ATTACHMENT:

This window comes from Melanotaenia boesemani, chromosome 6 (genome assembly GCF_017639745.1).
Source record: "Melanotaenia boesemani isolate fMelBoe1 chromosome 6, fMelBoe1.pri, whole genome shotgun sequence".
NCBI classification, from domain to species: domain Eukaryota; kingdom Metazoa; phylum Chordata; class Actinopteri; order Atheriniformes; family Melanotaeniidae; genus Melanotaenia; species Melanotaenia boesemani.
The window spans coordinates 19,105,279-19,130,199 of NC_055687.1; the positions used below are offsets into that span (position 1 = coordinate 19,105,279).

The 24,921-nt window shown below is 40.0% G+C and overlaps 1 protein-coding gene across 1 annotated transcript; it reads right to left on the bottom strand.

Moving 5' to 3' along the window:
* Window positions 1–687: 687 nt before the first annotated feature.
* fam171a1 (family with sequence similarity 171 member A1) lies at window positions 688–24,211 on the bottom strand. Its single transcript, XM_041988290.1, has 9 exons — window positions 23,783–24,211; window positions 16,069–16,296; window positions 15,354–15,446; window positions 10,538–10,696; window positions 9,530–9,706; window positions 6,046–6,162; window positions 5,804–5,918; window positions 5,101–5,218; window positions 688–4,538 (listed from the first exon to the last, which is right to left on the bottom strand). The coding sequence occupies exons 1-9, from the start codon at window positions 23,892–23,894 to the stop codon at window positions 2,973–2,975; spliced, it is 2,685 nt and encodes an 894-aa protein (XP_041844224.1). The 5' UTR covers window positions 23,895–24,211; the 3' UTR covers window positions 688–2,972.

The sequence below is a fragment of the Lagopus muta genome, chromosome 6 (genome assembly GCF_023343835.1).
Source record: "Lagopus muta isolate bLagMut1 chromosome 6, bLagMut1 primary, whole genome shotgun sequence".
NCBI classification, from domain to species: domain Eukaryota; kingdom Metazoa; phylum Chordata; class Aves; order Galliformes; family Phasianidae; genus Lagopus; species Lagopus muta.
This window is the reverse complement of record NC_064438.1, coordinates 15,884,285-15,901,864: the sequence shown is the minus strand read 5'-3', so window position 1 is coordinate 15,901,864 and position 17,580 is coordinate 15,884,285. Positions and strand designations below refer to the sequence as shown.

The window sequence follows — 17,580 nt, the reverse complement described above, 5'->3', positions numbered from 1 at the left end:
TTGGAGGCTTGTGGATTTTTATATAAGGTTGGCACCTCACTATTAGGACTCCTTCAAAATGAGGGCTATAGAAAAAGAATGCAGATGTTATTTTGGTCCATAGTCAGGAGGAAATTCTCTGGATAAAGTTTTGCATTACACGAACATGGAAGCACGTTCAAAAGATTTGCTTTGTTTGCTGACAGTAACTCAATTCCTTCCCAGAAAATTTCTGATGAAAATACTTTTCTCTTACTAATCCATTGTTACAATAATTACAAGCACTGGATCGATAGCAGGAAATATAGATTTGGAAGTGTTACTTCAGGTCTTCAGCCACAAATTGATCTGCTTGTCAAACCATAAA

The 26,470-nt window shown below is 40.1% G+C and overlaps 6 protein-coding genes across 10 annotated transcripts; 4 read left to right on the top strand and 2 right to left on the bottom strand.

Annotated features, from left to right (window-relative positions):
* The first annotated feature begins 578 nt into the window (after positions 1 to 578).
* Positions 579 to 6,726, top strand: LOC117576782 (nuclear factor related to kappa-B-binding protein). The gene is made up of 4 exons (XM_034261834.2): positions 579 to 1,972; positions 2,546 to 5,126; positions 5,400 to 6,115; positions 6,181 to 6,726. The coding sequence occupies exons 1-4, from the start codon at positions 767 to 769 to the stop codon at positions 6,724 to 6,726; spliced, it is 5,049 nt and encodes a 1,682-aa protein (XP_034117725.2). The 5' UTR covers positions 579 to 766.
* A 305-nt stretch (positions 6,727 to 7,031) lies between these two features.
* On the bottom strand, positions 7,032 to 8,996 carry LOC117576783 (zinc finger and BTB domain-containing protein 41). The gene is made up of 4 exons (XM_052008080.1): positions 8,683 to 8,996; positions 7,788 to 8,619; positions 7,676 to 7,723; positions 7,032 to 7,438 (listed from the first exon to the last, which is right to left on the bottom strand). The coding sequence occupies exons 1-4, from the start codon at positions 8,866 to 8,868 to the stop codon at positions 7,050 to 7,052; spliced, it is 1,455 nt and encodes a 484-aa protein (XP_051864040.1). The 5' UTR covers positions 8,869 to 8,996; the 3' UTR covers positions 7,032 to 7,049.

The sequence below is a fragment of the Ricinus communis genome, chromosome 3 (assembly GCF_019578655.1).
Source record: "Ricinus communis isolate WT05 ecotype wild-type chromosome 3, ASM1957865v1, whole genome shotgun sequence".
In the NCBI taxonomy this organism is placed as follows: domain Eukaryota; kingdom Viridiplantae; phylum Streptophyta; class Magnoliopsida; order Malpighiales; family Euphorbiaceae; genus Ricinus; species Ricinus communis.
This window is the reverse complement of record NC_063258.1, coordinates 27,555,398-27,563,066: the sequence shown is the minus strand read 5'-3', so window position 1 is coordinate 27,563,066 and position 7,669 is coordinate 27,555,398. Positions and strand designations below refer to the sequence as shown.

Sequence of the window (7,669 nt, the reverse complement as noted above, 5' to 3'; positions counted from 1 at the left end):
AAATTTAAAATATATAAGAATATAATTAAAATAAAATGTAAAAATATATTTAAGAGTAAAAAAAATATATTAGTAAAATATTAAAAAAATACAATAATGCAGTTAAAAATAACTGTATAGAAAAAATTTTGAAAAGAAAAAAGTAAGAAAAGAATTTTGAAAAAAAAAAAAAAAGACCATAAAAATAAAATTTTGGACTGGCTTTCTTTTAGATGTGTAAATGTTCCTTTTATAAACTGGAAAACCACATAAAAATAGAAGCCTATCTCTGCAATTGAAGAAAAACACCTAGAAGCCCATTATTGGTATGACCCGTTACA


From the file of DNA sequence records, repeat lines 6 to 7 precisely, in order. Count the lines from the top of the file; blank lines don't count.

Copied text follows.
Moving 5' to 3' along the window:
* Window positions 1–687: 687 nt before the first annotated feature.